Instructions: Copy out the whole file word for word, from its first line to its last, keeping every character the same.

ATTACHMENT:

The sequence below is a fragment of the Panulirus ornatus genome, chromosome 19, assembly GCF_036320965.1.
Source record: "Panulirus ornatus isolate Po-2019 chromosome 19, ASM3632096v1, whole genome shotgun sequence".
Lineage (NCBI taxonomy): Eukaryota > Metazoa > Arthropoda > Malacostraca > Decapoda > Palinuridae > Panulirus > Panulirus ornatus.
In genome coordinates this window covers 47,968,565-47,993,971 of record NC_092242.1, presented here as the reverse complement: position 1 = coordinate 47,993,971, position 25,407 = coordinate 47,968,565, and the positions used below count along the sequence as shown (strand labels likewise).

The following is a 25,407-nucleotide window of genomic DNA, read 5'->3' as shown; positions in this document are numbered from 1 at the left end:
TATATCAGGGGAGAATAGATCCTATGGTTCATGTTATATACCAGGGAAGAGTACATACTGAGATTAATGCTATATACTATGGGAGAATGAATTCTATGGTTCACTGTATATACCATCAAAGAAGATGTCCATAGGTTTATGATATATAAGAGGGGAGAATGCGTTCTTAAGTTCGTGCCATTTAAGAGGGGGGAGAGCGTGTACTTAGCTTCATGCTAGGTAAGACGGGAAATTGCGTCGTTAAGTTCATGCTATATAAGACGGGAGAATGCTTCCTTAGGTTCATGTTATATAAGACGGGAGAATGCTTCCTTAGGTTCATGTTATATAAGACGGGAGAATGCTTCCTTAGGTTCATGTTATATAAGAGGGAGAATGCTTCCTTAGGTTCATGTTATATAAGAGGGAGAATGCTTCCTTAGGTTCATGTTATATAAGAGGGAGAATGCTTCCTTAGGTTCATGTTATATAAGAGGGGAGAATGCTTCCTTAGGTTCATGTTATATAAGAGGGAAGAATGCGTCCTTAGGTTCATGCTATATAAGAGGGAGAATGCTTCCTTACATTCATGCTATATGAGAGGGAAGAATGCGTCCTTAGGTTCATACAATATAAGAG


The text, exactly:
The sequence below is a fragment of the Panulirus ornatus genome, chromosome 19, assembly GCF_036320965.1.
Source record: "Panulirus ornatus isolate Po-2019 chromosome 19, ASM3632096v1, whole genome shotgun sequence".
Lineage (NCBI taxonomy): Eukaryota > Metazoa > Arthropoda > Malacostraca > Decapoda > Palinuridae > Panulirus > Panulirus ornatus.
In genome coordinates this window covers 47,968,565-47,993,971 of record NC_092242.1, presented here as the reverse complement: position 1 = coordinate 47,993,971, position 25,407 = coordinate 47,968,565, and the positions used below count along the sequence as shown (strand labels likewise).

The following is a 25,407-nucleotide window of genomic DNA, read 5'->3' as shown; positions in this document are numbered from 1 at the left end:
TATATCAGGGGAGAATAGATCCTATGGTTCATGTTATATACCAGGGAAGAGTACATACTGAGATTAATGCTATATACTATGGGAGAATGAATTCTATGGTTCACTGTATATACCATCAAAGAAGATGTCCATAGGTTTATGATATATAAGAGGGGAGAATGCGTTCTTAAGTTCGTGCCATTTAAGAGGGGGGAGAGCGTGTACTTAGCTTCATGCTAGGTAAGACGGGAAATTGCGTCGTTAAGTTCATGCTATATAAGACGGGAGAATGCTTCCTTAGGTTCATGTTATATAAGACGGGAGAATGCTTCCTTAGGTTCATGTTATATAAGACGGGAGAATGCTTCCTTAGGTTCATGTTATATAAGAGGGAGAATGCTTCCTTAGGTTCATGTTATATAAGAGGGAGAATGCTTCCTTAGGTTCATGTTATATAAGAGGGAGAATGCTTCCTTAGGTTCATGTTATATAAGAGGGGAGAATGCTTCCTTAGGTTCATGTTATATAAGAGGGAAGAATGCGTCCTTAGGTTCATGCTATATAAGAGGGAGAATGCTTCCTTACATTCATGCTATATGAGAGGGAAGAATGCGTCCTTAGGTTCATACAATATAAGAG